• There was considerable income mobility of individuals in the U.S. economy during the 1996 through 2005 period with roughly half of taxpayers who began in the bottom quintile moving up to a higher income group within 10 years.
• About 55 percent of taxpayers moved to a different income quintile within 10 years.
• Among those with the very highest incomes in 1996 – the top 1/100 of 1 percent – only 25 percent remained in this group in 2005. Moreover, the median real income of these taxpayers declined over this period.
• The degree of mobility among income groups is unchanged from the prior decade (1987
• Economic growth resulted in rising incomes for most taxpayers over the period from 1996 to 2005. Median incomes of all taxpayers increased by 24 percent after adjusting for inflation. The real incomes of two-thirds of all taxpayers increased over this period. In addition, the median incomes of those initially in the lower income groups increased more than the median incomes of those initially in the higher income groups.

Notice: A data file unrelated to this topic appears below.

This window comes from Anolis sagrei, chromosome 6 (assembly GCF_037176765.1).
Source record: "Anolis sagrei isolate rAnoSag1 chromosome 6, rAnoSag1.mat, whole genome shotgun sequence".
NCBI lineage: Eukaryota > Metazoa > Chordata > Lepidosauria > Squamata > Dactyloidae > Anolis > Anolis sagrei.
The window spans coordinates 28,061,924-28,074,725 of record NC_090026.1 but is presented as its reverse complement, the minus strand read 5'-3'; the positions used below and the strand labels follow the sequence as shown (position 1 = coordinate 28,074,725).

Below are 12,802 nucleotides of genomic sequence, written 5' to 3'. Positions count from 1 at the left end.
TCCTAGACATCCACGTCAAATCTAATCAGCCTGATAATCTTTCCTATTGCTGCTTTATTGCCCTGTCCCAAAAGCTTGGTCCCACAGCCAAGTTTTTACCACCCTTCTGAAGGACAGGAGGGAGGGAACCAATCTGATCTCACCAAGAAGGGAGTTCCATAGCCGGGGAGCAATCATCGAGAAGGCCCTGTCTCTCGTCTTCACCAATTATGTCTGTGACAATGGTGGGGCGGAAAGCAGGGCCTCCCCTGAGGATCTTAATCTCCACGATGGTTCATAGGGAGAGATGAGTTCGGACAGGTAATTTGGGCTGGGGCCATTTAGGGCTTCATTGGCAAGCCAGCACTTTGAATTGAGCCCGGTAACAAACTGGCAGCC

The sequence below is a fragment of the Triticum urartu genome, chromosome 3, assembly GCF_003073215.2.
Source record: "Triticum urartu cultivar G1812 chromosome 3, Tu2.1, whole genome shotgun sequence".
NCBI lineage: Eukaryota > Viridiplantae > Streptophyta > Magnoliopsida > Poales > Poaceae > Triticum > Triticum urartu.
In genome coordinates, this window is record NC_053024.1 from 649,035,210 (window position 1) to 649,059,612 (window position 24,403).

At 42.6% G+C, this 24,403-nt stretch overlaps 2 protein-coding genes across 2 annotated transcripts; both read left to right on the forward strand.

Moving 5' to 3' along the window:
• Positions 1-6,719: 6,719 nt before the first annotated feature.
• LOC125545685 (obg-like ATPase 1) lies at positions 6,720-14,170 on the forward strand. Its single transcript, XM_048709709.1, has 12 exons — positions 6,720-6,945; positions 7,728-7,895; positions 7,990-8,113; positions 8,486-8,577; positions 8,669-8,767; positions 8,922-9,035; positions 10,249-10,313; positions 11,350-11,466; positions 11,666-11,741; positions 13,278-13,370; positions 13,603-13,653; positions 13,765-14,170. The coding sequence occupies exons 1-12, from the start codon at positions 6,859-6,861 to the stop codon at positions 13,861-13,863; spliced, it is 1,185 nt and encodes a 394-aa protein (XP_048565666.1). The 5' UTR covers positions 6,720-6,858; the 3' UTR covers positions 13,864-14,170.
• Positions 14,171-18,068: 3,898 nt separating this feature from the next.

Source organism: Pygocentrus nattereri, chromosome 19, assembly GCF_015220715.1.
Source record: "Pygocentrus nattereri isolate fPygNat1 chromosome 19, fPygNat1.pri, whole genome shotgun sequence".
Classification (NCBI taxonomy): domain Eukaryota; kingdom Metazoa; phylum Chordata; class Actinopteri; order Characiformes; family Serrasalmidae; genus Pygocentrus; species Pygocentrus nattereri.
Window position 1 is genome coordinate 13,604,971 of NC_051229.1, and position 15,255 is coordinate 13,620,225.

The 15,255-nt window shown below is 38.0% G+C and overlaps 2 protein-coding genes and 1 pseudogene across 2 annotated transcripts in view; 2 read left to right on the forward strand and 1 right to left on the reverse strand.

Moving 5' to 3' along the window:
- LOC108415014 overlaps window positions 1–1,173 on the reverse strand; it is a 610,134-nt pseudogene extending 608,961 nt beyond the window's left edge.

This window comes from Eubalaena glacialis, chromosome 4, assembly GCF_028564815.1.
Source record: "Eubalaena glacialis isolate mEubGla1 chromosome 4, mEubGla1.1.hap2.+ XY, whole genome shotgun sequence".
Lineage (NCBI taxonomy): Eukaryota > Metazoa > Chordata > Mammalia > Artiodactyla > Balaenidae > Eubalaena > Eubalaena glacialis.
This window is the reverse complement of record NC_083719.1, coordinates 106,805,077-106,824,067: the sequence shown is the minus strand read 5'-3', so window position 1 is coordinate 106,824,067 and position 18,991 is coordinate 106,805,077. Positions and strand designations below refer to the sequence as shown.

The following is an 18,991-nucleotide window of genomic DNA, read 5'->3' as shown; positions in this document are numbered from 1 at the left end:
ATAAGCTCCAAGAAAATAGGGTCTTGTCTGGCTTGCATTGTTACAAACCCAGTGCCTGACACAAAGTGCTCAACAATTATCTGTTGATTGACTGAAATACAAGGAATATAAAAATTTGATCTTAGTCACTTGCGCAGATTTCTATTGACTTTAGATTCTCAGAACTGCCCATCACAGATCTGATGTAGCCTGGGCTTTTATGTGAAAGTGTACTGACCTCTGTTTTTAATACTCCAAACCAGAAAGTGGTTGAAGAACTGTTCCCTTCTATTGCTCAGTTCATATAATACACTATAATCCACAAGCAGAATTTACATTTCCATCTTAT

Most of the reports we see in the media about income distribution concentrate solely on income inequality, but it seems to me that this is much more significant. Any policy enacted to mitigate income inequality, if indeed it needs mitigating, could have adverse consequences on income mobility. Which is worse? To have a large income difference between the top and bottom quintiles? Or for someone in a lower quintile to have no hope of rising to a higher quintile? I believe we should preserve income mobility even if it comes at the expense of income inequality. In other words, opportunity is more important to our economy than assuaging envy or guilt.